Conventional leather is an attractively priced and sought-after consumer good. But leather production has important negative environmental and social consequences. Animals often live in harsh conditions; the sector uses much land and emits a lot of greenhouse gases. Preparing the skins causes a lot of chemical waste and endangers many workers. There is a growing demand for alternative leathers that don’t carry with them such negative effects.
The global leather goods market amounts to $ 400 billion, so there’s a lot of room for alternatives. Lux Research, the Boston-based consultancy company, devoted a report to the rising industries that could fulfil this promise. With the growing importance of sustainability, they write, there is a need for leather materials that are sustainable but do not sacrifice performance. Lux Research classifies emerging alternative leathers into four segments:
– Cell-based/cultured leathers – Collagen-based leather from yeast fermentation; bacterial cellulose; stem cell and tissue engineering
– Mycelium-based leathers – Pressing mycelium (fibrous root structure of mushrooms) into a mat; can alter growth conditions to yield different qualities
– By-product-based leathers – By-products from the food industry, e.g., grapes, pineapples, mangos, or fish; grown feedstocks like cacti
– Other leather innovations – Miscellaneous leather technologies, including CO2-derived, bio-based, and recycled leather
Of these, cell-based leathers hold promise for substituting conventional leather in high-end applications. But so far, they are mainly lab-scale products. Nevertheless, in the long run they and mycelium-based leathers hold a promise for being able to disrupt the incumbent leather industry.
Several companies developing these alternative leathers use collagen as their resource, the protein that gives incumbent cow leather its strength and stretch. Others build up their material from cells or even from cellulose. These materials feel the most like animal leather, they can be matured and tanned similarly to incumbent leathers. But producers of the new cultured leathers have the advantage that they can tweak properties by altering the molecular structure of the cells or of the collagen network; as well as strength and thickness. Lux judges that these products will be suitable for high-end leather applications; but they are still in the lab stage.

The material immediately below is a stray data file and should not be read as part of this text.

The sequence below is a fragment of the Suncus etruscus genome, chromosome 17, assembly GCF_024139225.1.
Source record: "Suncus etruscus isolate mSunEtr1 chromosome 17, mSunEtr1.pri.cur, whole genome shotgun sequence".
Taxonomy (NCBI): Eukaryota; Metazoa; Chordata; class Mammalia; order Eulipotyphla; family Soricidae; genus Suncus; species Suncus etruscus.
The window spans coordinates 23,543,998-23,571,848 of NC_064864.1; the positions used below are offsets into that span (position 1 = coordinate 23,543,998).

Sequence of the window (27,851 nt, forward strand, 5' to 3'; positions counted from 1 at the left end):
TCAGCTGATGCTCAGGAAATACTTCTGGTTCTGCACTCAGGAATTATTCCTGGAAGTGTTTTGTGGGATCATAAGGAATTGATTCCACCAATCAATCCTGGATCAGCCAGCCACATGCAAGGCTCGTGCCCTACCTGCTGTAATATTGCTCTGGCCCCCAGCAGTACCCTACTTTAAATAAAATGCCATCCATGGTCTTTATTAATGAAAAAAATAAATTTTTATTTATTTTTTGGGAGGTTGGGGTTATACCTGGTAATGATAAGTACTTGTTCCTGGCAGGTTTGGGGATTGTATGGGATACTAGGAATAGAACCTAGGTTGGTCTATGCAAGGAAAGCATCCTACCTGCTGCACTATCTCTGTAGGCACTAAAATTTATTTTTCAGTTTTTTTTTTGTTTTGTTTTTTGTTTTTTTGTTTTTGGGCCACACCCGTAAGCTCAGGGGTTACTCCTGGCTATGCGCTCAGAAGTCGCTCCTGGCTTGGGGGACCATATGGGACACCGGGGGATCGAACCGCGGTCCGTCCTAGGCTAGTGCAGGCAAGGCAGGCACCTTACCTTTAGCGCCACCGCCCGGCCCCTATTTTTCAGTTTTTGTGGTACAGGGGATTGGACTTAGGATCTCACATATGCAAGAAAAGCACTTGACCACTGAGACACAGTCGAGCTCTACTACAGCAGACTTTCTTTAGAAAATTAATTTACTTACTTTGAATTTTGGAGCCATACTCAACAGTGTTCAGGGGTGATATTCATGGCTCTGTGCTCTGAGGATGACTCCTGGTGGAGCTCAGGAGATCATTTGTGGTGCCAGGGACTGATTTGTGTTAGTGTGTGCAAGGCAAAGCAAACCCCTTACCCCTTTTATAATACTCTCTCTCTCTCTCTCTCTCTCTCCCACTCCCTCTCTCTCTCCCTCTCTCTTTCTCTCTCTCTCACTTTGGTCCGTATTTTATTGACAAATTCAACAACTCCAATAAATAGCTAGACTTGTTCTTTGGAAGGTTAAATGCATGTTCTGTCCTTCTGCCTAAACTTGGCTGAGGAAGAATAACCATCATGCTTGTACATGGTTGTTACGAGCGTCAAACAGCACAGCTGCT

These alternative leathers are made from mycelium, the fibrous root structure of mushrooms, grown on sawdust or agricultural waste. The producers then press the mycelium into a thick mat. On treatment with mild acids, alcohols, and dyes, the resulting product resembles leather. Growth conditions can be altered to yield different mat qualities. The process takes several weeks. Lux judges that scaling fungi is a growth barrier to the sector. Still, some companies clearly make progress.
Leathers based on by-products and biomass
These alternative leathers are characterized by relatively low costs of production and ease of manufacturing. But if their feedstock is a waste – like pineapple and mango waste – production can only grow as far as waste production allows. In this respect, waste from grapes offers better opportunities. An alternative feedstock is cacti, scalable as required. Lux judges that by-product-based leathers are in introductory stages. So far, they lack performance compared to incumbent cow leather.
Other innovations tackle performance and sustainability in different ways. Among these technologies are PHA from CO2, gelatine, and recycled leather. Existing mock leather is often made from bio-based polyurethane; however, leathers from PHA are an emerging technology. New companies claim improved durability and strength over older technologies. Lux judges many of the products in this category to wear and tear rather easily.
The quest for sustainability is getting stronger
The leather market is large and diverse. The bulk of the demand for alternative leathers will still be, according to Lux, for products that match cow-based leather in performance and feel. And they judge that of the alternatives discussed, only products based on tissue engineering, for instance from collagen, offer truly high quality. But it will take some time for these products to come to the market at good prices. In the meantime, mycelium and by-product-based leathers may offer a good solution. On the other hand, the quest for sustainability is getting stronger. As alternative leathers improve their performance, disruption of the existing industry is becoming more than imaginary. The report summarizes: ‘the ideal time to invest in alternative leathers is now’.
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